AR: I hadn’t given any thought to making music for many years, and then one day Wheeler called and said some folks making a documentary about modular analog synthesizers and the people who played them wanted to contact me about being in the movie. He was asking if he could give them my number. He and I were friendly but, not close, at the time. I asked if the film makers were interested in him too. He said they were and I said I’d participate if he was planning to. We ended up going to Toronto and then to the Grant Avenue studio in Hamilton. I had asked if EMLs would be available and told they would be. And I had said if it were possible for Robert and I to play together, I would be interested in doing that. Involved in the event was a man named William Blakeney, he was a facilitator and oversaw logistics. He is also a founder of the Electronic Music Foundation, and trained as an audio engineer among other things. Robert and I had a chance to play and without us knowing it, the studio was recording. We played for something over two hours without being aware of the time that passed. City Desk and Farm Report came from that session. The movie that was being made is “I Dream of Wires” and some of the session was filmed for it. Bill Blakeney decided we should take the session and put it out on CD. He produced it. The recording was done in February of 2012. At Christmas time, Bill gifted me with a Moog Theremini. I decided that the best way to thank him was to make something with it. I made some GarageBand recordings and he was very receptive and offered a lot of encouragement. I haven’t stopped working since. As you point out, there are three CDs out now, and there is enough material for three more. One that Bill is participating in and producing that we hope to release in the Spring is “Waiting for the Bomb.”
Since the making of the film, Robert and I have become close. We communicate regularly and I have been to visit him on his farm in western Ohio.
Frank Mauceri at SmogVeil is connected to Hearpen and Ubu Projex. David Thomas was happy to see that I was working again and was quick to say yes to distributing Pharaoh’s Bee. Frank also agreed and has since been willing to distribute City Desk and Farm Report. Chris Cutler at Recommended Records is also a supporter, and he released a limited CD edition of Pharaoh’s Bee. Another Englishman named Paul Smith is planning to release Bee on vinyl in the spring of 2018 on his Moog Recordings Library label.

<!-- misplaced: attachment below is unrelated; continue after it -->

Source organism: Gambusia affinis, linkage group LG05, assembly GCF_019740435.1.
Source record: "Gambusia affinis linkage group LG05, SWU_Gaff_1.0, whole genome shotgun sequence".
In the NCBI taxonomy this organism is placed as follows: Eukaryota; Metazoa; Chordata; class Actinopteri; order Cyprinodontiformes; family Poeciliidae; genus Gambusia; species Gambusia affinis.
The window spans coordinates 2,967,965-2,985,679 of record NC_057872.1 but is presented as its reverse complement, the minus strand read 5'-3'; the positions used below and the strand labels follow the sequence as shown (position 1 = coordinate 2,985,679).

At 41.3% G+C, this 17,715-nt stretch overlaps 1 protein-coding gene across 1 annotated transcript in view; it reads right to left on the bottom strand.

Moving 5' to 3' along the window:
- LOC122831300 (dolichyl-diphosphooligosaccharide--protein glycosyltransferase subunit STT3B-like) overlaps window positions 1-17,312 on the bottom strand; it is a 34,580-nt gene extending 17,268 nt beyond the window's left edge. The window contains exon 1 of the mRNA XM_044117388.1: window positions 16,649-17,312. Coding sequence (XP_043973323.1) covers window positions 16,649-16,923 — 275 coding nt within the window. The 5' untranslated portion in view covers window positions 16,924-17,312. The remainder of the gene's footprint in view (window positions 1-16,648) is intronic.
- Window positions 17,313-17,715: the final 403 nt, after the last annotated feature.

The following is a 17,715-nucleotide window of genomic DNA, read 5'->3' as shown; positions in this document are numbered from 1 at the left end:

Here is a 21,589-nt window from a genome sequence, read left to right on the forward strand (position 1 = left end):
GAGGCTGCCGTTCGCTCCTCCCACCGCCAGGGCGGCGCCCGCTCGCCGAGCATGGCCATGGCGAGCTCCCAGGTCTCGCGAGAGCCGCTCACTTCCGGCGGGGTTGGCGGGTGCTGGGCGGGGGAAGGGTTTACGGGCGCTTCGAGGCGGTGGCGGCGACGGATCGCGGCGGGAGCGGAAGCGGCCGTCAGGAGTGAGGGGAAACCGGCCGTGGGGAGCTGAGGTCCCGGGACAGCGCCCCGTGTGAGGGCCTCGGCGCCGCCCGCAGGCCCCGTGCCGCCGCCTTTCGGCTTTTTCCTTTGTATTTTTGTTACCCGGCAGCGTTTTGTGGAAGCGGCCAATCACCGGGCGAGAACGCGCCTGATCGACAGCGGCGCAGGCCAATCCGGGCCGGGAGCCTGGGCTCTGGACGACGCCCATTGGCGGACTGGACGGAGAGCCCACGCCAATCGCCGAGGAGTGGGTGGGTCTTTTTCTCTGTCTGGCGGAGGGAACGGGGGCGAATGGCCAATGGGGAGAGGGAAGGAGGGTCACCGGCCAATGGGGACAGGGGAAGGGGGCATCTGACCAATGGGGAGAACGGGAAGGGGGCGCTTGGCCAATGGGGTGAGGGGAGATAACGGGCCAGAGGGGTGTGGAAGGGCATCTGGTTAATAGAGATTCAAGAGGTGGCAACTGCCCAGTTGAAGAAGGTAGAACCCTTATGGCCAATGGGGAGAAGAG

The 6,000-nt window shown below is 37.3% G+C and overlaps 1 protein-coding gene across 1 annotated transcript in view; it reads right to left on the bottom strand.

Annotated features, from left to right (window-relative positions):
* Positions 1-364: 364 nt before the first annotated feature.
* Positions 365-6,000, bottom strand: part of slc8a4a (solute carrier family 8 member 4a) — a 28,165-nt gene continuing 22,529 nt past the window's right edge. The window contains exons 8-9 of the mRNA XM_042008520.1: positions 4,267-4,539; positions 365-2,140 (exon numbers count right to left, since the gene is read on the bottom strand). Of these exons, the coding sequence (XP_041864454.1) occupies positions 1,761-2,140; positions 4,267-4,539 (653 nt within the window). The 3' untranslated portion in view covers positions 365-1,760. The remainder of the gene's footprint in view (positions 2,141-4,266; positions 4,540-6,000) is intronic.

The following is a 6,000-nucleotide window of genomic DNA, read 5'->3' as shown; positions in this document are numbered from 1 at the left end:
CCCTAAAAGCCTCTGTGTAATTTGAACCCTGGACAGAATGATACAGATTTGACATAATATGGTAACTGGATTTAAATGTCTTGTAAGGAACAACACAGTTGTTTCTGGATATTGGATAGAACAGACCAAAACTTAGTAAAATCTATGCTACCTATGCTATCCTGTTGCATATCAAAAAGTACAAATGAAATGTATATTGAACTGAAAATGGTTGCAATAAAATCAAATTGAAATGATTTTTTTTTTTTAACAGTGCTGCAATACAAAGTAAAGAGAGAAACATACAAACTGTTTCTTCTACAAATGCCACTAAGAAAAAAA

OL: What does it do for you, being regarded as the Jimi Hendrix of the synthesizer? Legendary, influential, unique sonic force and still alive?
AR: I’m not aware of ever having been called that, and don’t know why I would be. Funny story about Hendrix though; when I first moved into the apartment in Manhattan that my wife and I have had now for more than twenty years, one of my neighbors said there was something about it that I might like to know. She said that years ago it was owned by a fashion designer whose clothes Hendrix liked and that he was a frequent visitor.
OL: If there was one Allen Ravenstine track everyone should listen to that I can link to here, what would it be? Where should we start?
AR: I can’t really come up with a single track that best represents all that I do. Each record is different. The one I am working on now is a departure from the things I have done in the past. Here's a link to a track called “Dry Bones” from “The Pharaoh’s Bee.”
OL: I am trying not to say anything about Pere Ubu and just how exciting that music and the whole Pere Ubu thing is for me. Anything to say about that?
AR: I am very lucky to have been in that place and time. It was truly kismet. To have been a young man in the inner city and connected to those people, was an unlikely scenario. Nothing in my life to that point would have led one to think such a thing would happen. It was a gift. I got to do wonderful things and see wonderful places and meet people who are still a part of my life. It wasn’t always easy, or fun, at times it was very painful but, it was remarkable and I am very grateful for the experience.
OL: Finally, I read somewhere and am excited to know that you have an unpublished novel... Will it ever be?
AR: I did write a novel and it was rejected by a number of people. It was written on a word processor and the original text was lost in a hard drive crash. No paper copies exist. It wasn’t any good anyway. I did write some short stories that survive. They covered a fairly broad range of topics. One about being in a rock band is called “Music Lessons.” It was translated into French and Italian for publications in those countries, and an English version of it is in the Penguin Book of Rock and Roll Writing.